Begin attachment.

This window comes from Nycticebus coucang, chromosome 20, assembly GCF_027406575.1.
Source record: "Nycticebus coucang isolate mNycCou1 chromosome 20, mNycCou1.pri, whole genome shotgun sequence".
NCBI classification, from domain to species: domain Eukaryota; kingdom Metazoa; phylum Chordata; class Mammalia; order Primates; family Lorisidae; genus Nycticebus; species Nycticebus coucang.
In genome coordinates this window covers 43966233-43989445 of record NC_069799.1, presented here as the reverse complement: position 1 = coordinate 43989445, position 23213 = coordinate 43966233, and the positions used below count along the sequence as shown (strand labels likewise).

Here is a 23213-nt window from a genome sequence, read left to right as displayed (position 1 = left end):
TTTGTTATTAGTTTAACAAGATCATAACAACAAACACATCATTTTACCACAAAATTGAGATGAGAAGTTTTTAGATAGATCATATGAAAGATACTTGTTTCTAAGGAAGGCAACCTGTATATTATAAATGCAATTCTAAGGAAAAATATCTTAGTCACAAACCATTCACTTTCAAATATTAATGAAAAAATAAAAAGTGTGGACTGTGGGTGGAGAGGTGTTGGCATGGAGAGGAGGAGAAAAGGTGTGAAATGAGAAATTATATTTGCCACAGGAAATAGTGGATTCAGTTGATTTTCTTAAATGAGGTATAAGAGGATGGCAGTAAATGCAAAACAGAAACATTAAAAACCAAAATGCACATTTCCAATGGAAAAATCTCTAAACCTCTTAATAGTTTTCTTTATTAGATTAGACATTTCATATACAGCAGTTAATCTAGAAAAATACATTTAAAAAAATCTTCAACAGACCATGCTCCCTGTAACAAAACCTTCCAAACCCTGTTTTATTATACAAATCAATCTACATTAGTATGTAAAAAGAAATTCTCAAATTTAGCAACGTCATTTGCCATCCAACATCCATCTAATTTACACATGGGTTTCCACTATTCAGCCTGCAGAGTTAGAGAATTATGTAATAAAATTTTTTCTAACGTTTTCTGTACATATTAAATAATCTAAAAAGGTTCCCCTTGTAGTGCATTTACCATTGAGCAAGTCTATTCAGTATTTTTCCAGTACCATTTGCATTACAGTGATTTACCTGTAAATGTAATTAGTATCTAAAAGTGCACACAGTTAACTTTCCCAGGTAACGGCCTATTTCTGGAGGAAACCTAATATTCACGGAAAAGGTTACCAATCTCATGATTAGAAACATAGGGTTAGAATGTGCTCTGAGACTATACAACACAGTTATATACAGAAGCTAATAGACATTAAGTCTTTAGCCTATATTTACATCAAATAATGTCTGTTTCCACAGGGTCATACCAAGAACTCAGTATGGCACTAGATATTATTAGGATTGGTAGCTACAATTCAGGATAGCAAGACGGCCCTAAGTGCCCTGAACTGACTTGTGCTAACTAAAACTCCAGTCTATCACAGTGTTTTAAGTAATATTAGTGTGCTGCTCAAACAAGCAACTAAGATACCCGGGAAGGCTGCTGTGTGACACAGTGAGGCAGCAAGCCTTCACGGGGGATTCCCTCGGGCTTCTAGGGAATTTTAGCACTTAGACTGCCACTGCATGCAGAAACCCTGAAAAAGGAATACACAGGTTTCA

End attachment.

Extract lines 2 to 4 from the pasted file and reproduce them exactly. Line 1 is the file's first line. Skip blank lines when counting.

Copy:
Source record: "Nycticebus coucang isolate mNycCou1 chromosome 20, mNycCou1.pri, whole genome shotgun sequence".
NCBI classification, from domain to species: domain Eukaryota; kingdom Metazoa; phylum Chordata; class Mammalia; order Primates; family Lorisidae; genus Nycticebus; species Nycticebus coucang.
In genome coordinates this window covers 43966233-43989445 of record NC_069799.1, presented here as the reverse complement: position 1 = coordinate 43989445, position 23213 = coordinate 43966233, and the positions used below count along the sequence as shown (strand labels likewise).